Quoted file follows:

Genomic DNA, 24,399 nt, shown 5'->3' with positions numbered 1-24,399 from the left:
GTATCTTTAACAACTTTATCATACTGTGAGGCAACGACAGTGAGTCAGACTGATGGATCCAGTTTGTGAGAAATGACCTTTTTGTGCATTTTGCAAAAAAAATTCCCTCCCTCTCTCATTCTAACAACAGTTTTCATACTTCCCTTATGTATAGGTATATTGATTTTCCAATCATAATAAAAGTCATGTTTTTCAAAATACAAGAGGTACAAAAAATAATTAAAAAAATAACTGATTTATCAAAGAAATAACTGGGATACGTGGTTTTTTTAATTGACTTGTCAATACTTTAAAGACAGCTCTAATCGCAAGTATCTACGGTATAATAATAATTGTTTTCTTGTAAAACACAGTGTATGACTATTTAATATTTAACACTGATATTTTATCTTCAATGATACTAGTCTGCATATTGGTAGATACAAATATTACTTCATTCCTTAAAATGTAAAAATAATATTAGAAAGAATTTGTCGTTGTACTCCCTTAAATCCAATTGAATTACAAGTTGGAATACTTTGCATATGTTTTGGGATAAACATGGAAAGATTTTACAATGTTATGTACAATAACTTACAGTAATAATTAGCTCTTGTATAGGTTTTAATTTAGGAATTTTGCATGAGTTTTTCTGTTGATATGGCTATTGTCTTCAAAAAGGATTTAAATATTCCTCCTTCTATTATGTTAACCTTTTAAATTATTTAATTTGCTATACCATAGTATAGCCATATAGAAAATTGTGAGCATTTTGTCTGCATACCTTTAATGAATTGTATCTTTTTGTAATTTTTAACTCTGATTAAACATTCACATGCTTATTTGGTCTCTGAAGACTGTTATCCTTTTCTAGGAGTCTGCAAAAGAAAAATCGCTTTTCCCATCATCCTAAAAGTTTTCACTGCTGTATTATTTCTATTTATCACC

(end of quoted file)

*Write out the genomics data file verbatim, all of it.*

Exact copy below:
Genomic DNA, 24,399 nt, shown 5'->3' with positions numbered 1-24,399 from the left:
GTATCTTTAACAACTTTATCATACTGTGAGGCAACGACAGTGAGTCAGACTGATGGATCCAGTTTGTGAGAAATGACCTTTTTGTGCATTTTGCAAAAAAAATTCCCTCCCTCTCTCATTCTAACAACAGTTTTCATACTTCCCTTATGTATAGGTATATTGATTTTCCAATCATAATAAAAGTCATGTTTTTCAAAATACAAGAGGTACAAAAAATAATTAAAAAAATAACTGATTTATCAAAGAAATAACTGGGATACGTGGTTTTTTTAATTGACTTGTCAATACTTTAAAGACAGCTCTAATCGCAAGTATCTACGGTATAATAATAATTGTTTTCTTGTAAAACACAGTGTATGACTATTTAATATTTAACACTGATATTTTATCTTCAATGATACTAGTCTGCATATTGGTAGATACAAATATTACTTCATTCCTTAAAATGTAAAAATAATATTAGAAAGAATTTGTCGTTGTACTCCCTTAAATCCAATTGAATTACAAGTTGGAATACTTTGCATATGTTTTGGGATAAACATGGAAAGATTTTACAATGTTATGTACAATAACTTACAGTAATAATTAGCTCTTGTATAGGTTTTAATTTAGGAATTTTGCATGAGTTTTTCTGTTGATATGGCTATTGTCTTCAAAAAGGATTTAAATATTCCTCCTTCTATTATGTTAACCTTTTAAATTATTTAATTTGCTATACCATAGTATAGCCATATAGAAAATTGTGAGCATTTTGTCTGCATACCTTTAATGAATTGTATCTTTTTGTAATTTTTAACTCTGATTAAACATTCACATGCTTATTTGGTCTCTGAAGACTGTTATCCTTTTCTAGGAGTCTGCAAAAGAAAAATCGCTTTTCCCATCATCCTAAAAGTTTTCACTGCTGTATTATTTCTATTTATCACC